Signs of Our Time

Remember that iconic ’70s picture of Veruschka, who looked like a million bucks while taking a stroll through a park, dogs in tow?

Portrait of Tammy Strobel
Remember that iconic ’70s picture of Veruschka, who looked like a million bucks while taking a stroll through a park, dogs in tow?
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Yes, we were captivated by her radiant smile, but we were also drawn to a couple of Gucci bags, one slung over Veruschka’s right shoulder, the other sitting gingerly in the crevice of her elbow. The Italian brand’s signature “GG” pattern was splashed unapologetically across the bags.

That perfect moment not only captured an archetypal and timeless style, but also showed how logos and patterns work within the confines of a modern, contemporary wardrobe.

The proliferation of logos in modern fashion history can be traced back to as early as the middle of the 19th century, when Goyard’s Chevron pattern appeared on custom-made trunks which accompanied aristocrats and royalty on their travels. In 1896, Georges Vuitton created the Parisian leather goods powerhouse’s Monogram pattern in honour of his father, suffusing the House’s handcrafted luggage with an air of splendour. Since then, such logos and patterns have become symbolic of society’s highest strata.

Logos hit their peak of popularity in the late ’80s and into the ’90s, with every designer brand worth their salt shouting out in gold, silver, sequins, diamanté and brilliant neon. Ironically, the minimalism movement of the ’90s, driven by the likes of Helmut Lang, Jil Sander and Calvin Klein, kick-started the decline of logo mania by rejecting blatant displays of wealth and bling-ed out excess.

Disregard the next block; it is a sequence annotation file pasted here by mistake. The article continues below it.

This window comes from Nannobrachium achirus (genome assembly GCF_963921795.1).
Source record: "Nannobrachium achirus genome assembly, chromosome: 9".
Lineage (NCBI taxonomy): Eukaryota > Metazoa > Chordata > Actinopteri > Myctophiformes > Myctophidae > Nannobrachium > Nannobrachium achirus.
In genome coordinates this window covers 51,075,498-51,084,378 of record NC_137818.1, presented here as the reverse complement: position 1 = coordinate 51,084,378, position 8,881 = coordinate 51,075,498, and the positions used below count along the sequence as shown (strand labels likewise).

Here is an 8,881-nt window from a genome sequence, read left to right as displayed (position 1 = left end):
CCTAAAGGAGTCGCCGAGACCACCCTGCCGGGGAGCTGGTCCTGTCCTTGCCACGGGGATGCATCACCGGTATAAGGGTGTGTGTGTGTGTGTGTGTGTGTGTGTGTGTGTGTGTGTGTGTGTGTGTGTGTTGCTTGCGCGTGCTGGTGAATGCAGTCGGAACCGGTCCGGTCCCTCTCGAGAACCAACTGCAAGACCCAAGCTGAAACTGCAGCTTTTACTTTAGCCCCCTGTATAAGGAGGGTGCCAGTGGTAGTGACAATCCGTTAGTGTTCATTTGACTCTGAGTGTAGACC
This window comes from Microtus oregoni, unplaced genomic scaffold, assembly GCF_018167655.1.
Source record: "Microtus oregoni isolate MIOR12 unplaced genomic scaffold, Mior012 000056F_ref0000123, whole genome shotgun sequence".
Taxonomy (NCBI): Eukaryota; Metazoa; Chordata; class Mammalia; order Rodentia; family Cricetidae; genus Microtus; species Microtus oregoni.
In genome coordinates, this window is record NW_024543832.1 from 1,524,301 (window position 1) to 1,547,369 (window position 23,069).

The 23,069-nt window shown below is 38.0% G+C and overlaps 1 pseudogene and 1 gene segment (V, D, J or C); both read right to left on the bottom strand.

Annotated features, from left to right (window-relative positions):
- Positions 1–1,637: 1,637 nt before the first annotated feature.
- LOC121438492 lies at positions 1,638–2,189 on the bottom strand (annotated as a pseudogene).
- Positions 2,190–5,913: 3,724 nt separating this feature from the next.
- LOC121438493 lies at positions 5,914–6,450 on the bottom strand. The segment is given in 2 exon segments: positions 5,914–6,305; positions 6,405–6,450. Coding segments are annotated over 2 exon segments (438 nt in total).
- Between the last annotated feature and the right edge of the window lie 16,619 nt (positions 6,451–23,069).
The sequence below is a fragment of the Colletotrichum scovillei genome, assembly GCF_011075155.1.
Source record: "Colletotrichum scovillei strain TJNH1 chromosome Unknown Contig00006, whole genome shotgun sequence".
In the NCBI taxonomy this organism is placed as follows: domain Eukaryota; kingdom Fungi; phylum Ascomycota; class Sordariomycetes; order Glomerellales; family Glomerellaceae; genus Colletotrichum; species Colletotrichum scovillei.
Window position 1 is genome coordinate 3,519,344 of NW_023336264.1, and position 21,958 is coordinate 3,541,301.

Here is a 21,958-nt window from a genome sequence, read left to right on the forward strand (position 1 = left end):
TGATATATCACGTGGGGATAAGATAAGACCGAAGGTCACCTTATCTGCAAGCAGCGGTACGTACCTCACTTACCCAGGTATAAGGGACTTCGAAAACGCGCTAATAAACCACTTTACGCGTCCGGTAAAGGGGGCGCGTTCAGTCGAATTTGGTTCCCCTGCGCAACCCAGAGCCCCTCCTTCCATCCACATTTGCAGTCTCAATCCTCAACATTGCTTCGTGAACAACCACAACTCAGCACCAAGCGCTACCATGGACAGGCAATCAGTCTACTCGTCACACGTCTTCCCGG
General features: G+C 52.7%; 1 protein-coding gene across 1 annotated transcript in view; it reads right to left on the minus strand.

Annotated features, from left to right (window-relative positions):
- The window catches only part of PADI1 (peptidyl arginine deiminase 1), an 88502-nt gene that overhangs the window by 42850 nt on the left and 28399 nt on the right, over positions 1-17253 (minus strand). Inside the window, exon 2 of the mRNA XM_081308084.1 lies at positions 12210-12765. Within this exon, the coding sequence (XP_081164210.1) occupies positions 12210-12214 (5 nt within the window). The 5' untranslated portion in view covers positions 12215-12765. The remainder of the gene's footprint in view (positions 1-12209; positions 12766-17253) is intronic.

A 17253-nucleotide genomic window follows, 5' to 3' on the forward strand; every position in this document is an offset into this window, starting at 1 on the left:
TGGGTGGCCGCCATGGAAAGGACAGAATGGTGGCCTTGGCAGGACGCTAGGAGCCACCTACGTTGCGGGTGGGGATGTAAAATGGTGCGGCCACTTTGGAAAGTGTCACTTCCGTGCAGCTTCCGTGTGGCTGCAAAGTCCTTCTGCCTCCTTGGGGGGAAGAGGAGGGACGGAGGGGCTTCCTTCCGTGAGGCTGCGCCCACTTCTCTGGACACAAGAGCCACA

Fast forward to today, and studies conducted by luxury behemoths have found that Chinese shoppers—the country has been slated to have the largest number of luxury shoppers with LVMH having reported 28 percent of its sales as coming from Asia—are becoming more discerning in their buys. They are opting for stealth parades of wealth by investing in pieces that are unique, vouch for high quality and yet remain understated. The aspirational value of logos has decreased over time, becoming the antithesis of good taste with its blatant branding.

Could this be the death knell for logos? Well, not quite. Logo mania will always be a point of contention in fashion. Like it or not, the trend has been returning to the runways like waves washing on the same shore, each time sparking debates on what constitutes good or bad taste. But, fashion in the 21st century has been witnessing a reversal of fortunes for logo mania yet seen.

The signs are all there-bubbling under the surface of graphic sporty sweaters emblazoned with Kenzo’s name from 2012. Even Hedi Slimane got into the act at Saint Laurent by introducing a new iconography based on the brand’s classic Cassandre “YSL” logo. Under Slimane’s Midas touch, the sublime Toile Monogram dripped with an unmistakable French nonchalance and it became chic once more to tout your love for the brand with bold metal wordings.

Alexander Wang continued the discussion in his spring/ summer 2014 collection by “carving” his name as a brash pattern on skirts or laser cut-outs on cropped tops and leather dresses. For Wang, the only way forward for logo mania was to utilise it as a rebellious celebration of individuality rather than an indicator of “status.”

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